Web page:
Wednesday, 11 June 2014

Living for Christ and not the world

St. Ignatius of Antioch
From a letter to the Romans

by Saint Ignatius of Antioch,
bishop and martyr
My earthly
have been crucified
The delights of this world and all its kingdoms will not profit me.  I would prefer to die in Jesus Christ than to rule over all the earth.  I seek him who died for us, I desire him who rose for us.  I am in the throes of being born again.  Bear with me, my brothers; do not keep me from living, do not wish me to die.  I desire to belong to God; do not give me over to the world, and do not seduce me with perishable things.  Let me see the pure light, when I am there, I shall be truly a man at last.  Let me imitate the sufferings of my God.  If anyone has God in him, let him understand what I want and have sympathy for me, knowing what drives me on.
The price of this world would snatch me away and destroy my desire to be with God.  So let none of you who will be there give him help; side rather with me, that is, with God.  Do not have Jesus Christ on your lips and the world in our hearts.  Give envy no place among you.  And if, when I get there, I should beg for your intervention, pay no attention to me; no, believe instead what I am writing to you now.  For I write to you while I yet live, but I long for death.  My early desires have been crucified, and there no long burns in me the love of perishable things, but a living water speaks within me, say: “Come to the Father.”
I take no delight in corruptible food or in the pleasures of this life.  I want the bread of God, which is the flesh of Jesus Christ, who was David’s seed, and for drink I want his blood, the sign of his imperishable love.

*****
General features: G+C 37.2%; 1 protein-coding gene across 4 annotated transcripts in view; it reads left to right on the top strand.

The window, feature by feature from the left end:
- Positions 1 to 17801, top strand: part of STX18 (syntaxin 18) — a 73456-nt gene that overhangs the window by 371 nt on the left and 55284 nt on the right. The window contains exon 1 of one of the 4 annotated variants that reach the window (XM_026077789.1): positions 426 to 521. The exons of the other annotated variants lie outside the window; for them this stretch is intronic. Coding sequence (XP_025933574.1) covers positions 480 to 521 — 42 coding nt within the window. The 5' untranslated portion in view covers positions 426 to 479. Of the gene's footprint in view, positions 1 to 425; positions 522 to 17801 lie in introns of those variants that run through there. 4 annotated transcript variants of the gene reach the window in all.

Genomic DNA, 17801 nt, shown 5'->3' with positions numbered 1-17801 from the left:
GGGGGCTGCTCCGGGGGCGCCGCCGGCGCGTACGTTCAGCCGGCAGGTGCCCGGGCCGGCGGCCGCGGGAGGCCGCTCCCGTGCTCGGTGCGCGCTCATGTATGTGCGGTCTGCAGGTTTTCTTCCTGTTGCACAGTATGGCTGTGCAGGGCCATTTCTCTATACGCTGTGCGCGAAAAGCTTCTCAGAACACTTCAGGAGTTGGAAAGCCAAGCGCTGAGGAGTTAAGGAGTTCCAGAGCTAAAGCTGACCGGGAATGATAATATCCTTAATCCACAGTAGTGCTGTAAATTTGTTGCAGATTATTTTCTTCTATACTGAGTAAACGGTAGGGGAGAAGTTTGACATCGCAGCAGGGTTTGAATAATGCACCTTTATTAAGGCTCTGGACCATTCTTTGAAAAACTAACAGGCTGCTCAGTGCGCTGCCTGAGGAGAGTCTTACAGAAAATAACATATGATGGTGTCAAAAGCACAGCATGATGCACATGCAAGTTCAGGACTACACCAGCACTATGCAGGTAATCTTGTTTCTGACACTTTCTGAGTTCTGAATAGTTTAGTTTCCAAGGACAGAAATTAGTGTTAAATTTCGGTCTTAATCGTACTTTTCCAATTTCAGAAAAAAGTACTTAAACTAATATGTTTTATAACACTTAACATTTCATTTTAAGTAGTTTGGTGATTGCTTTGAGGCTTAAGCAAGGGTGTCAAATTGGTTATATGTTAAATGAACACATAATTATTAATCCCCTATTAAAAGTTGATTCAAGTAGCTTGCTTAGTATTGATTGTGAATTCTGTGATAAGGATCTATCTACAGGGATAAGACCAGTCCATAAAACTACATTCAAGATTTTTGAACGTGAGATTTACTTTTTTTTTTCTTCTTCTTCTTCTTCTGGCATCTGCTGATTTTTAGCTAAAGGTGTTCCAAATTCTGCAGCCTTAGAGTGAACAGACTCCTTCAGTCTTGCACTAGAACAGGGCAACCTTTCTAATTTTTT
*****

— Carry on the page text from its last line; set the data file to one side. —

Martyrdom of St. Ignatius of Antioch by Cesar Fracanzano
I no longer wish to live, as men count life.  And I shall have my way, if you wish it so.  Wish it, then, so that you too may have God’s favor.  With these few words I beg you to believe me.  Jesus Christ will make plain to you the truth of what I say; he is the true voice that speaks the Father’s truth.  Pray for me that I may reach my goal.  I have written to you not prompted by merely human feelings and values, but by God’s purpose for me.  If I am to suffer, it will be because you loved me well; if I am rejected, it will be because you hated me.  Remember in your prayers the church of Syria: it now has God for its shepherd instead of me.  Jesus Christ alone will be its bishop, along with your love.  For myself, I am ashamed to be counted among its members, for I do not deserve it, being the least of all, born out of due time.  Yet, if I attain to God, by his mercy I shall be something.  I greet you from the heart, and so do the churches that have welcomed me in love not as a mere passerby but as the representative of Jesus Christ.  Yes, even the churches that were not on my route humanly speaking, though spiritually on the same journey, were there to meet me in city after city.
taken from the Liturgy of the Hours (Divine Office) June 10
St. Ignatius of Antioch 
St. Ignatius of Antioch
Feast Day October 17
St. Ignatius of Antioch was the second bishop of Antioch, Syria.  He was the beloved disciple of John and was consecrated a Bishop around the year 69 by the Apostle Peter, the first Pope.  He was deeply loved by the faithful because of his holiness.  He defended “orthodoxy” (the right teaching) and “orthoproxy” (the right practice) among the early Christians.
He journeyed through Asia Minor and Greece and and wrote sevn letters of encouragement, instruction and inspiration to the Christians in those communities.  The letter written above is a prime example of his great faith and teachings.
St. Ignatius of Antioch was the first to use the term “Catholic” to describe the whole Church.  His letters serve as a unbroken and clear teaching of the Apostles which was given to them directly by Jesus Christ.
In the year 107, under the reign of Emperor Trajan, was sentenced to death because of his refusal to renounce the Christian faith.  He was taken under guard to Rom where he was brutally devoured by wild beasts in a public spectacle.  His holy martyrdom, the shedding of his blood, was a culmination of a life lived conformed to Jesus Christ.
“Permit me to imitate my suffering God… I am God’s wheat and I shall be ground by the teeth of beasts, that I may become the pure bread of Christ.”
Information gathered from Catholic Online